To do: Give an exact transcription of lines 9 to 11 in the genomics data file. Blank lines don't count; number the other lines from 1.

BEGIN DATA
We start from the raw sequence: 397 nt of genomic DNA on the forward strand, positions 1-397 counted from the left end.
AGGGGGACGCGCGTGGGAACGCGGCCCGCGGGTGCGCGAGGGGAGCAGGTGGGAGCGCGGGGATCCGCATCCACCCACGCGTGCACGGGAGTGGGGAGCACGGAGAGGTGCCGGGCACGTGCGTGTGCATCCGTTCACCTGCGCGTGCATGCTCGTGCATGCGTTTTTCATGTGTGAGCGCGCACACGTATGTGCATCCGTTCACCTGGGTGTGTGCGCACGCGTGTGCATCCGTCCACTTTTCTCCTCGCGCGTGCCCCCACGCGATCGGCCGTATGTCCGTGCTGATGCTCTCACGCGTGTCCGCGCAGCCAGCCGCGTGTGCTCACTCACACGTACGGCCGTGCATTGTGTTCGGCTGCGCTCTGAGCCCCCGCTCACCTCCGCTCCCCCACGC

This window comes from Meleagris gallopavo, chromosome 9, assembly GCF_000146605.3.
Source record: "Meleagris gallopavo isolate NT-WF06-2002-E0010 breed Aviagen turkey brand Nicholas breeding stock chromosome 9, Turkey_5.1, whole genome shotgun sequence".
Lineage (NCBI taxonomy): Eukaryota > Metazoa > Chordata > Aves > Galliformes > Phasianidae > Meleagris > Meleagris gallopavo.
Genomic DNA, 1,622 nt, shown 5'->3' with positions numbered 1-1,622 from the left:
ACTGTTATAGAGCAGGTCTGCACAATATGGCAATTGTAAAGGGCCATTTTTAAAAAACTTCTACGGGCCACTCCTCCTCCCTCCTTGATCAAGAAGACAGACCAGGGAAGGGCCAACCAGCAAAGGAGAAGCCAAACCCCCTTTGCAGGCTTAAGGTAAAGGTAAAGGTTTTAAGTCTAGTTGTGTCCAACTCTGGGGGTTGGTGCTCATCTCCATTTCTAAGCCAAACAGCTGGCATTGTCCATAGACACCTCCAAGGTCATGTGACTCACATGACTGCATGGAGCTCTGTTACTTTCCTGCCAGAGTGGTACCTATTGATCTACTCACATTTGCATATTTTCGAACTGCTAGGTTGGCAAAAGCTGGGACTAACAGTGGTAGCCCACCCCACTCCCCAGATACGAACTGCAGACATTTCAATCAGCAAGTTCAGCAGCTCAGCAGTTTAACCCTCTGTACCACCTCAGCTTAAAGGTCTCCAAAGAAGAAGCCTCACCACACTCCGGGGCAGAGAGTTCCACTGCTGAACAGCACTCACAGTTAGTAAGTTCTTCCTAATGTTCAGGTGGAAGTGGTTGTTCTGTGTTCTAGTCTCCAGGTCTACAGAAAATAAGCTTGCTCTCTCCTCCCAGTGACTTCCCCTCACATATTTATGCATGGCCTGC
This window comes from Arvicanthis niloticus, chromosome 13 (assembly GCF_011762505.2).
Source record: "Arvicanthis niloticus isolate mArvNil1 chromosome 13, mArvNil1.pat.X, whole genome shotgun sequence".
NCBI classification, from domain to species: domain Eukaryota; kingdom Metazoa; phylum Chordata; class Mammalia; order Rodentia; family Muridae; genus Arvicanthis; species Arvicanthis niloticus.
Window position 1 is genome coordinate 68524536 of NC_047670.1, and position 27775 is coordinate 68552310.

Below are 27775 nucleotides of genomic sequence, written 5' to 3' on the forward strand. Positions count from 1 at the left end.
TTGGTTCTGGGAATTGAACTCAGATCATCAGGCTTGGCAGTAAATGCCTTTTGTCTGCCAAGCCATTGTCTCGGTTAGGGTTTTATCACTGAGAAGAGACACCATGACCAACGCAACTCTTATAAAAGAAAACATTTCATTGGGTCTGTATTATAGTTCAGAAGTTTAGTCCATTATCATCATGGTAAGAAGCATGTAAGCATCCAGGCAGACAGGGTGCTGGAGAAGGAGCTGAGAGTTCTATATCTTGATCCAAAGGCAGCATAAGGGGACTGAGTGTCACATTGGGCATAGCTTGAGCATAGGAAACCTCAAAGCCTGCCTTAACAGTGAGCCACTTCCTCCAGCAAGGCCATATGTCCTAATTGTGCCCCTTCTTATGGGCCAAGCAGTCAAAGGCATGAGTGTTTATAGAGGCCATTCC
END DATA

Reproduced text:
Source record: "Arvicanthis niloticus isolate mArvNil1 chromosome 13, mArvNil1.pat.X, whole genome shotgun sequence".
NCBI classification, from domain to species: domain Eukaryota; kingdom Metazoa; phylum Chordata; class Mammalia; order Rodentia; family Muridae; genus Arvicanthis; species Arvicanthis niloticus.
Window position 1 is genome coordinate 68524536 of NC_047670.1, and position 27775 is coordinate 68552310.